That’s the kind of stuff that is going on, and that’s what people need to know and understand. When Gary Bettman wants to challenge the medical consensus out there now and say the study of CTE and concussion is still in a nascent state, he’s wrong. The medical consensus out there now amongst all serious medical researchers, neurologists and doctors — peer-review studies — is that subconcussive blows to the head have a causation factor with the future development, potential development of CTE. There’s a lot we don’t know. We do know this: CTE does not exist except in the brains of athletes or people who had concussions. It’s not something found in the general population amongst people who have never had a blow to the head. The league will counter that they’ve had a concussion working group with the players that goes back years, that they were the first professional league to do so. Do you think the treatment and prevention in the current game is now in a good place?

Walsh: It’s funny how they use that. They spread that false information about how they were the first professional sports league to set up a concussion working group. What the discovery process and lawsuit has shown is yes, they’ve had a concussion working group. They assembled some data. Years and years went by, they did nothing with the data, they dissolved the group entirely without any findings, without even examining the data.

It was nothing but a vehicle to allow Gary Bettman for upward of a decade to say, “We’re the first professional sports league with a concussion working group.” The fact is that concussion working group was a sham that did nothing and was ultimately dissolved without doing anything. Then what did they do? They created a new concussion working group. I would say today — with no thanks really to the NHL, I think it was motivated more by fear of liability than actual concern for the players — player safety has gotten better. But player education has gotten better too. All right, I don’t want to end this without at least a couple of lighter questions. Who is the general manager you most enjoy engaging in contract negotiations with?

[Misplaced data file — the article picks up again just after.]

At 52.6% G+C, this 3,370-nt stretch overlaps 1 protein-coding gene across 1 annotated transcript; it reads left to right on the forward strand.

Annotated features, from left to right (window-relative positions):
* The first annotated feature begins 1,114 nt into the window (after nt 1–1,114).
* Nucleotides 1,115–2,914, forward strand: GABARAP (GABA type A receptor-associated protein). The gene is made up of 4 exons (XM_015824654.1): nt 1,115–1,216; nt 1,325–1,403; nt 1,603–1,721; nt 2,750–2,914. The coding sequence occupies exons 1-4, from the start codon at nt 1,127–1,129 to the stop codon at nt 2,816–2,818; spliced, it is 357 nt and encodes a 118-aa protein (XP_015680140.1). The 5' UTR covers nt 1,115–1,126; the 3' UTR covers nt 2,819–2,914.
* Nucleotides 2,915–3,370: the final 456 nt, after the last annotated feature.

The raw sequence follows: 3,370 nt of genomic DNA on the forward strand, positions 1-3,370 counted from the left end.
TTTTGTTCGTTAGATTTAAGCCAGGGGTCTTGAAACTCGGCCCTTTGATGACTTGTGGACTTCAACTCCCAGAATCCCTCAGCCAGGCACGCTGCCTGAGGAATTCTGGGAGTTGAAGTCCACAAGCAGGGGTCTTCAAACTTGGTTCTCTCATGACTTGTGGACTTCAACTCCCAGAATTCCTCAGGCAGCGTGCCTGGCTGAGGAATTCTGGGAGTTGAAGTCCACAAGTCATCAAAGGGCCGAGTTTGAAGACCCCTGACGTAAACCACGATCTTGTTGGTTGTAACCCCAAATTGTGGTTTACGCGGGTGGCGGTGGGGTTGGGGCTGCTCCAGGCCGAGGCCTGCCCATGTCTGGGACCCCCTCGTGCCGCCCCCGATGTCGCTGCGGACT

Walsh: Lou Lamoriello. What was your favorite negotiation with Lou?

Walsh: Every negotiation with Lou has been my favorite. I’ve always enjoyed my interaction with him. I’ve always enjoyed those negotiations. They’re colorful. They’re interesting. I’ve always considered Lou to be a man of his word. Any Lou Lamoriello stories that stand out?

Walsh: Only after I retire will I share any of those stories. Everyone assumes that you and Tampa Bay Lightning GM Steve Yzerman are archrivals after the Jonathan Drouin trade demand. How’s your relationship with Steve?

Walsh: Steve and I are good friends. We’ve always been good friends. I respect that Steve has a job to do. He has always respected that I have a job to do. Ninety-five percent of the time, our interests align. I want the player to do well, he wants the player to do well. Our interests in a player’s development and success are completely aligned. Five percent of the time, based on circumstances that are usually beyond our immediate control, the team’s interest and the player’s interest do not align.

He may have said things at some point in time that I don’t like. I may have said things at some point in time that he doesn’t like. We’ve always respected each other. He’s always acted as a man of honor in all of our dealings. I actually enjoy working with him very closely.

In the playoffs last year, after Tampa won the first round, I was in Tampa around the dressing room area in the corridor. There was a bunch of media around. Steve came walking around the corner and saw me and we kind of gave each other an embrace. We spoke a little bit, he walked away; a few people in the media came over to me and said, “Did my eyes actually see you and Steve hugging it out?” The portrayal of the fact there was any ill will that existed on a personal level, I think Steve and I both find humorous. Great. So can you tell us what Jonathan Drouin’s next contract will look like?

Walsh: We’ll have to wait and see. [laughs] Had to take a shot. Thanks, Allan.